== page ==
4.8/10
39,424
220 user 222 critic

The Forest (2016)

Trailer
2:29 | Trailer
A woman goes into Japan's Suicide Forest to find her twin sister, and confronts supernatural terror.

Director:

Jason Zada
Reviews
Popularity
4,085 ( 1,306)
1 win & 1 nomination. See more awards »

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Cast

Cast overview, first billed only:
Natalie Dormer ... Sara / Jess Price
Eoin Macken ... Rob
Stephanie Vogt ... Valerie
Osamu Tanpopo Osamu Tanpopo ... Homeless Man (as Tanpopo Osamu)
Yasuo Tobishima Yasuo Tobishima ... Sushi Chef
Ibuki Kaneda Ibuki Kaneda ... Mei (Schoolgirl)
Akiko Iwase ... Head Teacher
Kikuo Ichikawa Kikuo Ichikawa ... Businessman
Noriko Sakura ... Mayumi
Jozef Aoki ... Visitor Center Morgue Man
Yûho Yamashita Yûho Yamashita ... Sakura (as Yuho Yamashita)
Taylor Kinney ... Aiden
Gen Seto ... Narusawa Bartender
Terry Diab ... Grandma
Nadja Mazalica Nadja Mazalica ... Sara / Jess (Age 6)
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Storyline

The majority of the story is set in and around the Aokigahara Forest, a forest at the northwest base of Mount Fuji in Japan known as a popular destination for suicide. Sara Price (Natalie Dormer), an American woman, receives a phone call from the Japanese police telling her that they think her troubled twin sister Jess Price (also Dormer) is dead, as she was seen going into Aokigahara forest. Despite the concerns of her fiance, Rob, she journeys to Japan and arrives at the hotel where her sister was staying. At her hotel, Sara meets a reporter named Aiden. They drink together, and she tells him of her parents' death. In reality, her father killed her mother, then committed suicide, but she tells him they were killed by a drunk driver. Her sister saw the bodies, but she didn't look. Aiden invites her to go into the forest with him and a park guide, Michi, so she can look for her sister..

Plot Summary | Plot Synopsis

Taglines:

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Motion Picture Rating (MPAA)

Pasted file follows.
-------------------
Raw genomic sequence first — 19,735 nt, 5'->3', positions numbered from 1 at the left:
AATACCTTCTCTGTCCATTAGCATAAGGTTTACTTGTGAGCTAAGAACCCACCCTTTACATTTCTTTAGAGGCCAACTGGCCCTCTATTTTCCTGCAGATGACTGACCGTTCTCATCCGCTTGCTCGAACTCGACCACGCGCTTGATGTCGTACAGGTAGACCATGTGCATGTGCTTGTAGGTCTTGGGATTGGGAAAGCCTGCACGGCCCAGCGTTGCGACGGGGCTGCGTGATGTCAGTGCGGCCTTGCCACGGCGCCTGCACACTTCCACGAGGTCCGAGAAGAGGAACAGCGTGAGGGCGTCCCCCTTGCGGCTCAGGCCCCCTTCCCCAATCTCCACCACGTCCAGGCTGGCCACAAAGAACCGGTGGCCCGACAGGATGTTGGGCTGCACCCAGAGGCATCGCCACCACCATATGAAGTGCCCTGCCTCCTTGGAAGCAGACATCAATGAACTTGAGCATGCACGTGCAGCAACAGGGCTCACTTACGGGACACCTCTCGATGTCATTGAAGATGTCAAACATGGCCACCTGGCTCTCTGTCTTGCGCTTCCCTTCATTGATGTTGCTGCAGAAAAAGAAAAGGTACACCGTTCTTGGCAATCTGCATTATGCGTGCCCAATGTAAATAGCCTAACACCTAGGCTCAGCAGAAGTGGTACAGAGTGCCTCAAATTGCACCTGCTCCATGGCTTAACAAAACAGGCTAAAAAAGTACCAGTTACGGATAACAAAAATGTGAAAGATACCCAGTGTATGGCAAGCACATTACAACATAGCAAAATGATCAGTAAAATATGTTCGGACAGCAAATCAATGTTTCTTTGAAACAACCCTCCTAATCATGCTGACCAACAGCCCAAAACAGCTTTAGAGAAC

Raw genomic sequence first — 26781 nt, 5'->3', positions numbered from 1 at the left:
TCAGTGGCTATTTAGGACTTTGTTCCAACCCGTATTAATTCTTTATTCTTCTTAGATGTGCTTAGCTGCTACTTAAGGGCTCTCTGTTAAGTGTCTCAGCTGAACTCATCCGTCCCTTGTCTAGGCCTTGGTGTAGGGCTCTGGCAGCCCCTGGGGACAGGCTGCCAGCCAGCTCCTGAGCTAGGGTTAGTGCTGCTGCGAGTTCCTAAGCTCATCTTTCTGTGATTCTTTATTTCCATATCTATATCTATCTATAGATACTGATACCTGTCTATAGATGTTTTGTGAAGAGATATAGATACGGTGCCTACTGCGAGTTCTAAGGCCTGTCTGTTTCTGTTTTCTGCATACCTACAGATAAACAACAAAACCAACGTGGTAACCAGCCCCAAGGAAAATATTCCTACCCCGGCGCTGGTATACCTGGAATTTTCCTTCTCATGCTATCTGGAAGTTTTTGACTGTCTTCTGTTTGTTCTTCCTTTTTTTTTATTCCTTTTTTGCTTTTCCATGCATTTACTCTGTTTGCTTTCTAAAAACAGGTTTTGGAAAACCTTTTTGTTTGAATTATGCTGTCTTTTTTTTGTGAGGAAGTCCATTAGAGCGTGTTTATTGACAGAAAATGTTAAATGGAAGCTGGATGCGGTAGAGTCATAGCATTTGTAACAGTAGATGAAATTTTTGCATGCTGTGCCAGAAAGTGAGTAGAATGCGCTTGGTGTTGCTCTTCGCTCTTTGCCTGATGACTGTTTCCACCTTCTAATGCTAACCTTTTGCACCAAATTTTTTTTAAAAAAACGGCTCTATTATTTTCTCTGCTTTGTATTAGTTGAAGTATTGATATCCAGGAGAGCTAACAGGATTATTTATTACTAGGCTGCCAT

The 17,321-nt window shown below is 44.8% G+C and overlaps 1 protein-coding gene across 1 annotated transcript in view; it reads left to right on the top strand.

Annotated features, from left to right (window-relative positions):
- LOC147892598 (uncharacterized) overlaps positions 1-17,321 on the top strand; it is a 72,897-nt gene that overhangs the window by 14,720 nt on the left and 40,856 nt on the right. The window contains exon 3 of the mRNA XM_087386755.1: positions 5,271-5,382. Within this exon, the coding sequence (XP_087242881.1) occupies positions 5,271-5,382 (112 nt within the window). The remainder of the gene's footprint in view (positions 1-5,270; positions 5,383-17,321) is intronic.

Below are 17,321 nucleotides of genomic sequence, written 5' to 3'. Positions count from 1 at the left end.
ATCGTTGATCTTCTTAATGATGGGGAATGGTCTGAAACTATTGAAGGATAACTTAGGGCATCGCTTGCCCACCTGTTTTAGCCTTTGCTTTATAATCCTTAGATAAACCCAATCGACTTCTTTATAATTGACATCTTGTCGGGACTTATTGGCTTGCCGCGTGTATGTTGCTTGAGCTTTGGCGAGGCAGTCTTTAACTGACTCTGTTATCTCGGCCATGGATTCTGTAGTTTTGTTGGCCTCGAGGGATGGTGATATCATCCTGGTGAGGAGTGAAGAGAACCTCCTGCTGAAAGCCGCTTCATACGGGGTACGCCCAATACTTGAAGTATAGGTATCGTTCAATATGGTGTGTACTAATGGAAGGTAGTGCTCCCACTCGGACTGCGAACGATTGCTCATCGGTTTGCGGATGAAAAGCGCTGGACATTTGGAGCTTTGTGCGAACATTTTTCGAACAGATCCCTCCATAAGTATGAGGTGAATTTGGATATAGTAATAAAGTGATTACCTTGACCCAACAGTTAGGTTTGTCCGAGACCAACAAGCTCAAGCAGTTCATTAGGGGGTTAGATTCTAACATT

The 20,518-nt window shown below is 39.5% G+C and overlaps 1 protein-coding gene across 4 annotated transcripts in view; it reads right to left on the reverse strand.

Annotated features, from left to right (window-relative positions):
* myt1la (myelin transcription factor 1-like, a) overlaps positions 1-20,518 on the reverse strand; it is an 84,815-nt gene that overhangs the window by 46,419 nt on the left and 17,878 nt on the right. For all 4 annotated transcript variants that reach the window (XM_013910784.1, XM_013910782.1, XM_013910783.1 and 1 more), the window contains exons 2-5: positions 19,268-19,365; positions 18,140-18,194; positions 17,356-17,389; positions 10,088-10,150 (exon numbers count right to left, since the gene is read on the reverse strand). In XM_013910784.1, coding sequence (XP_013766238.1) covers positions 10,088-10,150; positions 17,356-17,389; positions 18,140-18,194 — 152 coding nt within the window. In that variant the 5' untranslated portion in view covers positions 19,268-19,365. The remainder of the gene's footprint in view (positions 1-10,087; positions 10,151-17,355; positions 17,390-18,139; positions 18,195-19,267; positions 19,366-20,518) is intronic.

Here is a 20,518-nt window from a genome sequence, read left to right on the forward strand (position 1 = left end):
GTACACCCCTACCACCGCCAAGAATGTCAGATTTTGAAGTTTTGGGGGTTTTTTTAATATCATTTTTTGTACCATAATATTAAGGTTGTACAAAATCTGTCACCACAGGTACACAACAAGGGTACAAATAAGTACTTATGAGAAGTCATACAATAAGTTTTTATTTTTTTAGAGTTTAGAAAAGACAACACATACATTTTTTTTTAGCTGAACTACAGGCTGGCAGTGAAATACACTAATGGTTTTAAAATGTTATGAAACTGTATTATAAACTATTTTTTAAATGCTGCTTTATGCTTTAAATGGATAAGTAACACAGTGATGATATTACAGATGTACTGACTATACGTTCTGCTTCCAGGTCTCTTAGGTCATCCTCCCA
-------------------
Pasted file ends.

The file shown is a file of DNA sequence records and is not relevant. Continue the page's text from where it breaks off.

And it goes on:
Rated PG-13 for disturbing thematic content and images | See all certifications »

Parents Guide:

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Did You Know?

Trivia

This movie marked Jason Zada's directorial debut. See more »

Goofs

When Sara looks at the medicine bottle at Jess' room, it's labeled as Alprazolam 10 mg, prescribed to treat Anxiety. There are no alprazolam 10mg pills nor tablets. Available dosages are 0,25 mg, 0,5 mg, 1mg and 2mg. According to Vademecum, the maximum dosage of alprazolam to treat anxiety shouldn't be above 4mg/day. See more »

Quotes

[first lines]
Jess: [running scared through a forest] Oh, God, Help me! Somebody help! Help me!
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Soundtracks

Pappayapa
Written by Andrea Monorchio and Gun Kawamura
Courtesy of Primrose Music
Under license from 5 Alarm Music
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User Reviews

 
The Forest (2016)
10 January 2016 | by samgiannnSee all my reviews

Japan's Aokigahara "Suicide Forest" by itself is a creepy and gruesome place because of its reputation as one of the most notorious suicide spots in the world as well as its historic association with demons in Japanese mythology. Its inherently scary atmosphere is perfect for a good horror movie, but The Forest mostly squanders its promise by degrading it to a hot spot for cheap jump scares. The Forest stars Game of Thrones star Natalie Dormer in a dual role as twins Jess and Sara. Jess has disappeared into the forest, and Sara travels to Japan to go into the forest to look for her, unaware of the demons that lurk in the forest. The film has a pretty interesting premise and could have worked if executed correctly. 2014's As Above, So Below took an intrinsically creepy setting, the Paris catacombs, and used an unsettling atmosphere and good scares to make one of the better horror films of that year. The Forest does not use its setting to its advantage. Any atmosphere created by the forest is frittered away by a dull jump scare. Despite all the loud noises and sudden shocks, the scares are just boring. That could have been helped by a good story, but once Sara actually reaches the forest, the plot just sort of stops. The last half of the movie is just her running through the forest while demons pop out from behind the trees. It's not until the end that the plot decides to move forward any more, but by the time the big twist happens, you don't really care. The Forest has a committed performance from Natalie Dormer and glimmers of an interesting movie but mostly wastes them on predictable jump scares and a bland story.


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Frequently Asked Questions

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Details

Country:

USA

Language:

English | Japanese

Release Date:

8 January 2016 (USA) See more »

Also Known As:

The Forest See more »

Filming Locations:

Tara National Forest, Serbia See more »

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Box Office

Budget:

$10,000,000 (estimated)

Opening Weekend USA:

$12,741,176, 10 January 2016

Gross USA:

$26,594,261

Cumulative Worldwide Gross:

$39,712,000
See more on IMDbPro »

Company Credits

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Technical Specs

Runtime:

Sound Mix:

Dolby Digital

Color:

Color

Aspect Ratio:

1.85 : 1
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